Ronald Reagan loved to tell the story about the optimistic fellow who broke into a wide grin upon opening the door to discover a small room filled nearly to the ceiling with horse droppings.
“Why on earth are you smiling?” asked a friend.
“Must be a pony in there somewhere,” our hero answered.
That’s probably something Payson’s newly minted Parks, Recreation and Tourism Director Cameron Davis would say. Davis accepted charge of a new department — comprised of the merger of the Payson Parks and Recreation and the Tourism and Economic Vitality departments in the wake of layoffs and budget cuts — and already predicts great things for the cash-strapped department.
The bustling parks and recreation department in December received a budget body blow, with a nearly 37 percent reduction — including the layoff of then-director Rick Manchester and more than 120 seasonal and part-time workers in response to declining sales tax revenues and a projected year-end deficit. The parks department also lost its entire budget for developing the Payson Area Trails System, touted as a major amenity for both residents and visitors.
Ironically, the parks department took the hardest hit although it was one of the few town departments doing more business in the face of a drop in crime, an economic downturn that all but idled the building and planning department, and the cancellation of almost all capital improvements.
By contrast, the use of parks programs had been increasing rapidly — with fee-paying participants up 70 percent in two years.
About 3,400 sign up for parks programs annually, with another 24,000 admissions to Taylor Pool.
Davis has vowed to keep almost all of those programs running, despite the loss of nearly all the part-time staff that used to run them.
Davis hopes to call on volunteer labor, private donations and some scrambling by the remaining paid staff to maintain as many of those programs as possible.
Friends of Payson Parks and Recreation has already donated more than $5,000 to keep the February programs afloat and hopes to raise $50,000 in private donations to support recreation programs this summer.
In the meantime, Davis predicted the merger of tourism and recreation will help Payson reclaim its relinquished title as the festival capital of Arizona. As director of Tourism and Economic Vitality, Davis had pushed for a sharp increase in the number of summer festivals likely to lure visitors from the swelter of the Valley of Way Too Much Sun.
Now charged with the recreation department as well, he hopes to coordinate events and activities and to foster an increase in the number of tourist-friendly special events and festivals.
Already this summer the town will add to its normal slate of events a Civil War re-enactment and the return of the Sawdust Festival.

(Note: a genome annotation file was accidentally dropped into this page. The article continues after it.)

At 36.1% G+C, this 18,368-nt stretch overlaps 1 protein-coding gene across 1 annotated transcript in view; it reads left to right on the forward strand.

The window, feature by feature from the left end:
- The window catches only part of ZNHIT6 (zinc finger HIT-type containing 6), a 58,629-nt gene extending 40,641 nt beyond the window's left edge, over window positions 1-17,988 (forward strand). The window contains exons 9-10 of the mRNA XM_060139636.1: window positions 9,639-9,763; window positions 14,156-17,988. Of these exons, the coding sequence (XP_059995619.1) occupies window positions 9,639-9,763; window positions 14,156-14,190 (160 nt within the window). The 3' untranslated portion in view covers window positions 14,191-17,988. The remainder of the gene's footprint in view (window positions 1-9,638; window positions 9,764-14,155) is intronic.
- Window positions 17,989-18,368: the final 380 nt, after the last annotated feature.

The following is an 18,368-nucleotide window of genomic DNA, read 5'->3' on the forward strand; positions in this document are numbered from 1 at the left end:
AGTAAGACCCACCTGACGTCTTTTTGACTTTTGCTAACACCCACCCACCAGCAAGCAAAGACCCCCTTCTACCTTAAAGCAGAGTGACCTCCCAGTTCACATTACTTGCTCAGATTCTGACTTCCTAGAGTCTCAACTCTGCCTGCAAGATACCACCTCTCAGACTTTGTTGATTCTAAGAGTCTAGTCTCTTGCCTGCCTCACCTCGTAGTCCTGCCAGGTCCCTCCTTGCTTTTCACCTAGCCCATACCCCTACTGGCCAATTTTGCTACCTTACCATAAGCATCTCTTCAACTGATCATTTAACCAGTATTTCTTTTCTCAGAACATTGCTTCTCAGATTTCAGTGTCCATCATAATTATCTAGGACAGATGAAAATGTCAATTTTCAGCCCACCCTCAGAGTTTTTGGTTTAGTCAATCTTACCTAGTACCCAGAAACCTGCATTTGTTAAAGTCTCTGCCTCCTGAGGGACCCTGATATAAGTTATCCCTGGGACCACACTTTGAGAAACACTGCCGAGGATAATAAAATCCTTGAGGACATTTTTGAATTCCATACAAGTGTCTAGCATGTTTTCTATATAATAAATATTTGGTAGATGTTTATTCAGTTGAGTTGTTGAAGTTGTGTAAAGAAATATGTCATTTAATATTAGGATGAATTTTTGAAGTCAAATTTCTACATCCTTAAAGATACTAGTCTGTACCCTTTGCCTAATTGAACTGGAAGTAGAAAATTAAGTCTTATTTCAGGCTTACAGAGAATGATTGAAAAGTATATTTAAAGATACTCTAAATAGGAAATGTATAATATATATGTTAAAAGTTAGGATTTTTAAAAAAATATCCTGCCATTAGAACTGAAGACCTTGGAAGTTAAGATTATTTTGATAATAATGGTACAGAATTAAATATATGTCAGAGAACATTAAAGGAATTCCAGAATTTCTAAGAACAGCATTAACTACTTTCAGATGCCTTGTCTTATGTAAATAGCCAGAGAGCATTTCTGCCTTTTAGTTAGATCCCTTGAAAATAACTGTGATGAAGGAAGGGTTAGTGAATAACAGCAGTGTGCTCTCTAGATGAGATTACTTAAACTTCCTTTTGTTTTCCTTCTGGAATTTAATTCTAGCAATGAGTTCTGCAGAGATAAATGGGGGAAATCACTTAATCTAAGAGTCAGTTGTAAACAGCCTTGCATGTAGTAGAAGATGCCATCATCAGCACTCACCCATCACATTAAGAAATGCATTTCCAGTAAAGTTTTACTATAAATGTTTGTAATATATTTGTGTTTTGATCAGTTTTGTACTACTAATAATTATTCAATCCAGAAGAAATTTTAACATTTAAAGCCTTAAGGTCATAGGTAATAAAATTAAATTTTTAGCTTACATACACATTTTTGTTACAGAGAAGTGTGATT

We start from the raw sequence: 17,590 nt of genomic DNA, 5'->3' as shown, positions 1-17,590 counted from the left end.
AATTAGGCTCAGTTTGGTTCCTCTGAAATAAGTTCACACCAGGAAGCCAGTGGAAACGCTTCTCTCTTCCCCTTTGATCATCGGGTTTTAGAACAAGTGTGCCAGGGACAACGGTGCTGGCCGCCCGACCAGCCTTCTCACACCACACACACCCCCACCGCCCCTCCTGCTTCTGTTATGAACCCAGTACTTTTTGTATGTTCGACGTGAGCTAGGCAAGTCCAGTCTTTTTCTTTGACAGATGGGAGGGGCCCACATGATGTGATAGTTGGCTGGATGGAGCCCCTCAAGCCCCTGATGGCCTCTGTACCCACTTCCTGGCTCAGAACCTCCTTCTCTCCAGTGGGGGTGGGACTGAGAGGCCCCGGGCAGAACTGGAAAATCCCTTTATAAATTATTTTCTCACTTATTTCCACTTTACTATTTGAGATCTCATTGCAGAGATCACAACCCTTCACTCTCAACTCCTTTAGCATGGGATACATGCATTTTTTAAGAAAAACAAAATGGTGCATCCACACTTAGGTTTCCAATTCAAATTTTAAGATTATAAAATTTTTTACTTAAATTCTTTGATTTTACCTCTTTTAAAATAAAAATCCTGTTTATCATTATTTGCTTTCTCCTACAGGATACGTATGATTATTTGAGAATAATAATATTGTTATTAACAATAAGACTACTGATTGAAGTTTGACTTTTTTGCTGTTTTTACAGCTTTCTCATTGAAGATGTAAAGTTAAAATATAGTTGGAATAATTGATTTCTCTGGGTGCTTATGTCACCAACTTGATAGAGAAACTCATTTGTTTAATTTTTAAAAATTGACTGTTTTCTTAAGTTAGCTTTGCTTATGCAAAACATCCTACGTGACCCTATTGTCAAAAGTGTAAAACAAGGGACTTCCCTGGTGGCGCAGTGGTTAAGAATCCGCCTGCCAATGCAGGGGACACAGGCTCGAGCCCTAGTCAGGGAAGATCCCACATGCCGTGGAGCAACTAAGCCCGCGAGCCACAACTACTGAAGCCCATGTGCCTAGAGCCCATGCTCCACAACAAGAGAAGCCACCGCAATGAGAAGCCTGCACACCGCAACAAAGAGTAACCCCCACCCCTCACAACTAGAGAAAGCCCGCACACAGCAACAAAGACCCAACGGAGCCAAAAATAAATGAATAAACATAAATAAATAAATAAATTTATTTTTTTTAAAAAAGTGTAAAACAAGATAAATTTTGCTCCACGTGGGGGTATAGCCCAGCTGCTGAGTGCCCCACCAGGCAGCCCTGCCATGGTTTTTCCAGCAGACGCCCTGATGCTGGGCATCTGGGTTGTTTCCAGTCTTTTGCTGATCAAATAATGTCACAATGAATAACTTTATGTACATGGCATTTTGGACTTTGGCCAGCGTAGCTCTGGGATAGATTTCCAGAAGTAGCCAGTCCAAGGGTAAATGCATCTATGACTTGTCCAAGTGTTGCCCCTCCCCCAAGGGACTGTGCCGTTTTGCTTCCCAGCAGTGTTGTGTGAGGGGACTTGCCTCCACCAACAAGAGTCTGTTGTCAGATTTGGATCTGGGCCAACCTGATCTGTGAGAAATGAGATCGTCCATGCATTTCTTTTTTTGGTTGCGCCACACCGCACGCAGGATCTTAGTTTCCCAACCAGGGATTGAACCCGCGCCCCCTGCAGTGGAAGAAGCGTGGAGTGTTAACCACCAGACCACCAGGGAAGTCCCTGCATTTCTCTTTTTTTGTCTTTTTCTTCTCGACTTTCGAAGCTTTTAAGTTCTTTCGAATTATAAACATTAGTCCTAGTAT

“The biggest synergy” in combining the departments, said Davis, “will be putting special events together with promotions, which allows us to work very closely together. As far as parks programs are concerned, there will be no change.”
Parks employees have been scrambling to provide coverage for programs that used to rely on the part-time staff — and have so far avoided the cancellation of any major programs.
Davis has no background in running parks programs, but has proven adept at enlisting political support from the council and other departments for his efforts to promote tourism.
Davis headed up the effort to develop a Web site for visitors and has pushed for the development of additional special events during the tourist season. Anticipated events include the return of the once popular, but now long suspended, “Sawdust Festival,” which once celebrated Rim Country’s logging traditions. The revived event will offer music, food and a family-oriented atmosphere.
Davis said he hopes to develop some major tourist draw that will also provide entertainment for locals virtually every weekend through the summer.
However, he’ll have to figure out how to make most such events pay for themselves and generate free publicity, given the town’s dire financial condition.
The town’s efforts to build up tourism took an additional hit last summer when the financial slump shelved efforts to develop a master plan for the Payson Event Center at the rodeo grounds. The town had hired a consultant to develop a plan to provide a covered stadium and concessions that would work with the casino and second convention hotel to lure trade shows and special events to town all summer long.
However, the recession sank the proposed convention hotel and the slump in town revenues prompted Payson to cancel the contract with the consultant developing the master plan.
Davis said the merged department will ensure close coordination between those special events and existing recreation programs.
“I’m very excited about being able to work with (the recreation staff). We’ll function as a team on a variety of things. In the meantime, we’ll look for ways to keep all the recreation programs going — looking for volunteers and sponsors,” Davis said.